# Thread: Understanding Bitwise Operators in C

1. ## Understanding Bitwise Operators in C

Hello, I am currently a beginner in both programming and cryptography. I have written a few real basic encryptions that just use simple math and from what it seems I need to get a grasp on bitwise operators.

All pride aside, I honestly don't understand any of this. Every site and video I've watched so far has left me relatively confused. I am looking for some reccommended reading that will allow me to form a base which I can build the basics of bitwise logic on.

Thank you.

2. Out of curiosity have you read the main site's FAQ on bitwise operators?

3. Yes, I just get lost pretty quickly. From my understanding were shifting binary number places around? So basically I have get an understanding of the numbers I am using in binary form before this starts making sense?

4. Yes and yes.

5. Thank you...now what happens in this situation..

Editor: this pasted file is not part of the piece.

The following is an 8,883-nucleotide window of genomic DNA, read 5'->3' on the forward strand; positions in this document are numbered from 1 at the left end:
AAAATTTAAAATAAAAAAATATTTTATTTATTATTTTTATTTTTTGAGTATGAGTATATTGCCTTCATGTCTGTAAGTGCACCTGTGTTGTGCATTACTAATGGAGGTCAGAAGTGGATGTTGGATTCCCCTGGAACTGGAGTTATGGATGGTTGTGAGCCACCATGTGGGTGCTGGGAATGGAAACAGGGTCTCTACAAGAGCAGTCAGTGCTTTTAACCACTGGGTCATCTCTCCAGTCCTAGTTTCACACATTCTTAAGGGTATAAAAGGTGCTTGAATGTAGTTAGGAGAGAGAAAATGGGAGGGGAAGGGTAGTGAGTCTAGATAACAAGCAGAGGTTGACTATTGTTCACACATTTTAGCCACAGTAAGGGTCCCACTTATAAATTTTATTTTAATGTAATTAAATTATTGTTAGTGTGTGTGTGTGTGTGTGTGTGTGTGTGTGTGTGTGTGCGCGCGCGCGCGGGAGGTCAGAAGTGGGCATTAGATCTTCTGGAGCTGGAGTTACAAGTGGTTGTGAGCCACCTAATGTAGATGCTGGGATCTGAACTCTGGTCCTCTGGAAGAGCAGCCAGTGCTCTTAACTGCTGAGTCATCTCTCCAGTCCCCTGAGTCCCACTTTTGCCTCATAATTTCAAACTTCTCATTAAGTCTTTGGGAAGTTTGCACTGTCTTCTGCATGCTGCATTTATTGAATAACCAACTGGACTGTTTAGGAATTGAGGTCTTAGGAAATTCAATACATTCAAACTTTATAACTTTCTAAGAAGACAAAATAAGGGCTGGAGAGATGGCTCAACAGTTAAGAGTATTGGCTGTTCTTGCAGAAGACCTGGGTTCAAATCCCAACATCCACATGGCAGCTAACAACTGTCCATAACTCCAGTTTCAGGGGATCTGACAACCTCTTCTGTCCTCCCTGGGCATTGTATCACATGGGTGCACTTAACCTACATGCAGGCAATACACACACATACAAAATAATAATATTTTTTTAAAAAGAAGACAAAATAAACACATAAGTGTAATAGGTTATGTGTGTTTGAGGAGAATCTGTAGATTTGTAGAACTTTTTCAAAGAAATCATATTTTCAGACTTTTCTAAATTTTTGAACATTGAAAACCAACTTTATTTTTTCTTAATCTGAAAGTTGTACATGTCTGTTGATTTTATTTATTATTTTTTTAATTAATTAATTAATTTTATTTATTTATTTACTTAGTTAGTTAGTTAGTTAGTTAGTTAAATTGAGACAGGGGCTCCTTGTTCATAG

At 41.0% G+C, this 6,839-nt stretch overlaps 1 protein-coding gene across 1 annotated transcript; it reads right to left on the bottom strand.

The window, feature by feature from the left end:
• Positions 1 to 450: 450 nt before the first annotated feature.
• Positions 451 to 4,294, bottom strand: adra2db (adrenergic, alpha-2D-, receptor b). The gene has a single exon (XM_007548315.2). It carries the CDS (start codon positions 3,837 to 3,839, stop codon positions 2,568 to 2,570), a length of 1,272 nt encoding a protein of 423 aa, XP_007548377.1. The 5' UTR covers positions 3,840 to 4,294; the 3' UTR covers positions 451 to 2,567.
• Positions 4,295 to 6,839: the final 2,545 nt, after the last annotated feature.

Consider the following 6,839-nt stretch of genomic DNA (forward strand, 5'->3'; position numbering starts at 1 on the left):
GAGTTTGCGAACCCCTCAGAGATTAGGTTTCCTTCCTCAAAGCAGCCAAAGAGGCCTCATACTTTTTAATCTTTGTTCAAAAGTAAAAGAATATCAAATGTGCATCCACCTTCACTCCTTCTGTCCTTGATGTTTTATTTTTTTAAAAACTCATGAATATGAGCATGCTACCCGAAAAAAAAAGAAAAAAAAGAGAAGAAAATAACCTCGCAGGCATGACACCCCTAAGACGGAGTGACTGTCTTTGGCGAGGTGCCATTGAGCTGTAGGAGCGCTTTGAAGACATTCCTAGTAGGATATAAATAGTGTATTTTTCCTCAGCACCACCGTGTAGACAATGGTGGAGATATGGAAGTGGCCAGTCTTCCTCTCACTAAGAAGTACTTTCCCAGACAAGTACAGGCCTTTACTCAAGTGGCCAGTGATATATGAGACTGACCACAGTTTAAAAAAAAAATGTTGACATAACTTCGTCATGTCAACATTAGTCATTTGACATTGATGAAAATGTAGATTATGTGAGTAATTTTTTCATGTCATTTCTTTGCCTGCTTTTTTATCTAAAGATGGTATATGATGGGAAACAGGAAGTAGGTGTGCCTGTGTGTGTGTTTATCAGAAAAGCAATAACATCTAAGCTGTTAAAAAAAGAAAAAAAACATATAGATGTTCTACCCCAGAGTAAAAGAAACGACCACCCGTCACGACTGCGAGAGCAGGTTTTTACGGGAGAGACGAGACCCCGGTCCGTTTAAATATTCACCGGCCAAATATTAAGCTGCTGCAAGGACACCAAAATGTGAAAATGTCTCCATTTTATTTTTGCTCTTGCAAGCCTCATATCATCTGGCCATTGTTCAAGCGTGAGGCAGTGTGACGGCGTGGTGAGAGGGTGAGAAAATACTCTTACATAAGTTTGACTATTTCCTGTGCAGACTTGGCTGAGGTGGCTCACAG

take 5 for example..

5 == 00000101 in binary
if you perform 5>>1, it becomes 00000010

How can bitwise operators be used in encryptions without pushing data off the end, making it irretrievable when the reverse math (decrypting) is done?

6. Well there is one type of encryption that uses XOR. Hence the name, XOR encryption. That operator is reversible. As you notice, 5 >> 1 by itself isn't reversible since you don't necessarily know how you got to 2; it could be any multiple of 2 was the original number. If shifting is part of an encryption algorithm, it is in a portion of the algorithm where getting the data back isn't important (e.g. you're generating keys for immediate/later use) and as long as you can start the process with the same input data, it will be right.

7. Thank you so much!

8. Some things also do a "bitwise rotate". It's something that can be done natively in common PC hardware, but there is no C instruction for it.
In C we basically emmulate it via: a shift to the left by some amount (e.g. 10), a shift to the right by a corresponding amount (e.g. 32-10 => 22), and then ORing those bits back together. No bits are lost.

9. You should also remember that when it comes to C/C++, it is preferable to do any bitwise tricks using unsigned integers instead of the signed ones. The reason is that unsigned integers have less pitfalls, e.g., you don't have to worry about the sign, and the integers are guaranteed to be modulo 2^N.